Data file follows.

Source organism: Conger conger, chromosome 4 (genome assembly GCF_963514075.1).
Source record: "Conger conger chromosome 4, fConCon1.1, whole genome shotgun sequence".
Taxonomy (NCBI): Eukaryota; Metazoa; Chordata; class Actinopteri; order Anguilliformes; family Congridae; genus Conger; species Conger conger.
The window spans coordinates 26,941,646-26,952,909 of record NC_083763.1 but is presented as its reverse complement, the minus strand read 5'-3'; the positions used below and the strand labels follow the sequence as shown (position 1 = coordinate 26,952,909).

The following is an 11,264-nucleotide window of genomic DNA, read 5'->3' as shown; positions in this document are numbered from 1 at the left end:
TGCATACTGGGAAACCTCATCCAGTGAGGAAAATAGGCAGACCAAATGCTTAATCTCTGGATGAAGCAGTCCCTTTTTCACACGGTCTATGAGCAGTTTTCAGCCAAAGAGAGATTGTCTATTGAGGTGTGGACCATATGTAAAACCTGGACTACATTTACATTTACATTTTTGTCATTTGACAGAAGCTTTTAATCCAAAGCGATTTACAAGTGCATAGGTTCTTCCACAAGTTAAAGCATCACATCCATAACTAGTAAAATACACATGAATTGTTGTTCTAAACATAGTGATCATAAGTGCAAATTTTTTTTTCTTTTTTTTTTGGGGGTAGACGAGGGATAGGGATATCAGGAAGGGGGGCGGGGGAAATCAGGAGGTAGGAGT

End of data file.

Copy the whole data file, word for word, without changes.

Source organism: Conger conger, chromosome 4 (genome assembly GCF_963514075.1).
Source record: "Conger conger chromosome 4, fConCon1.1, whole genome shotgun sequence".
Taxonomy (NCBI): Eukaryota; Metazoa; Chordata; class Actinopteri; order Anguilliformes; family Congridae; genus Conger; species Conger conger.
The window spans coordinates 26,941,646-26,952,909 of record NC_083763.1 but is presented as its reverse complement, the minus strand read 5'-3'; the positions used below and the strand labels follow the sequence as shown (position 1 = coordinate 26,952,909).

The following is an 11,264-nucleotide window of genomic DNA, read 5'->3' as shown; positions in this document are numbered from 1 at the left end:
TGCATACTGGGAAACCTCATCCAGTGAGGAAAATAGGCAGACCAAATGCTTAATCTCTGGATGAAGCAGTCCCTTTTTCACACGGTCTATGAGCAGTTTTCAGCCAAAGAGAGATTGTCTATTGAGGTGTGGACCATATGTAAAACCTGGACTACATTTACATTTACATTTTTGTCATTTGACAGAAGCTTTTAATCCAAAGCGATTTACAAGTGCATAGGTTCTTCCACAAGTTAAAGCATCACATCCATAACTAGTAAAATACACATGAATTGTTGTTCTAAACATAGTGATCATAAGTGCAAATTTTTTTTTCTTTTTTTTTTGGGGGTAGACGAGGGATAGGGATATCAGGAAGGGGGGCGGGGGAAATCAGGAGGTAGGAGT